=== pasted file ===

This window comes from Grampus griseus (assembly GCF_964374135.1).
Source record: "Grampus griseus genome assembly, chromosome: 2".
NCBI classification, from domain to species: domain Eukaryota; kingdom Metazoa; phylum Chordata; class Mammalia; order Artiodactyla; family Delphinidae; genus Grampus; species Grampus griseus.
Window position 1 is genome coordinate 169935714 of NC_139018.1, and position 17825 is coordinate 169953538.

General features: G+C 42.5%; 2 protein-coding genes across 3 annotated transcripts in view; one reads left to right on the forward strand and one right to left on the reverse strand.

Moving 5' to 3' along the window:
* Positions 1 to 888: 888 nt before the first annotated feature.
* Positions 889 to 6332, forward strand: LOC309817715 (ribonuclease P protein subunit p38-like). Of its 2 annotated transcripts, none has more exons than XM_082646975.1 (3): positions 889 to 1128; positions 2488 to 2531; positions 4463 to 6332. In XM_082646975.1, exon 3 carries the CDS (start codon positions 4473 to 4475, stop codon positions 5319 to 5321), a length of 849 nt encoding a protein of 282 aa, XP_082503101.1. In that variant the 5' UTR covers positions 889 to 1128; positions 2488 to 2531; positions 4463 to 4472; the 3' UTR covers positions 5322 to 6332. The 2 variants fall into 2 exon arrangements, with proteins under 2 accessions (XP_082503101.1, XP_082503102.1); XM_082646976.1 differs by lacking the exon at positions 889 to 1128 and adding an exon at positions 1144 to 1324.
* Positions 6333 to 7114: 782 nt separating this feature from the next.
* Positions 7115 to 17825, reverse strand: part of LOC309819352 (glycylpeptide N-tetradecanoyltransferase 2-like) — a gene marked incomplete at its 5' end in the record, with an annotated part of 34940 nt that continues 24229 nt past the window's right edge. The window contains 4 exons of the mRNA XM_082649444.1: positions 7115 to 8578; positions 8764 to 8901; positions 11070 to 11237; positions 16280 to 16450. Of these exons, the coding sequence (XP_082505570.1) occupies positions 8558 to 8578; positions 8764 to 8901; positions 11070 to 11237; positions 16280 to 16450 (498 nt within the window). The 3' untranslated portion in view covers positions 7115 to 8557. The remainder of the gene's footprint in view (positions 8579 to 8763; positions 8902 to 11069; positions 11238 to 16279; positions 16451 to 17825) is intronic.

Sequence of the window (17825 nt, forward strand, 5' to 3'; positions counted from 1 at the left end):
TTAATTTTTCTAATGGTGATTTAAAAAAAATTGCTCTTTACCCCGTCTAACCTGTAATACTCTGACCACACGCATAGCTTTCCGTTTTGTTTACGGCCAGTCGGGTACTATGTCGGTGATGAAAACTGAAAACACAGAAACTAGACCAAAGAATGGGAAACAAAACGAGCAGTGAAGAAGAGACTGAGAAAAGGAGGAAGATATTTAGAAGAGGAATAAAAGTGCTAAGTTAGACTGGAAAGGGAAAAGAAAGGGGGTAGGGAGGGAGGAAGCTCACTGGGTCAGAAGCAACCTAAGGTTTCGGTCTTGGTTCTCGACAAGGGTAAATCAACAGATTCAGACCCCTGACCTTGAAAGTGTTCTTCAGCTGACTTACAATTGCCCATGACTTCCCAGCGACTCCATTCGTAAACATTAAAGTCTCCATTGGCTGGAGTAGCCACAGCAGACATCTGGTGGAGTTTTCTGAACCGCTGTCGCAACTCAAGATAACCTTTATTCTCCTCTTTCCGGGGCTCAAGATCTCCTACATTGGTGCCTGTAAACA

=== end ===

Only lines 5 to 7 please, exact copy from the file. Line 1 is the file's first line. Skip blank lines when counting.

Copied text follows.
General features: G+C 42.5%; 2 protein-coding genes across 3 annotated transcripts in view; one reads left to right on the forward strand and one right to left on the reverse strand.

Moving 5' to 3' along the window:
* Positions 1 to 888: 888 nt before the first annotated feature.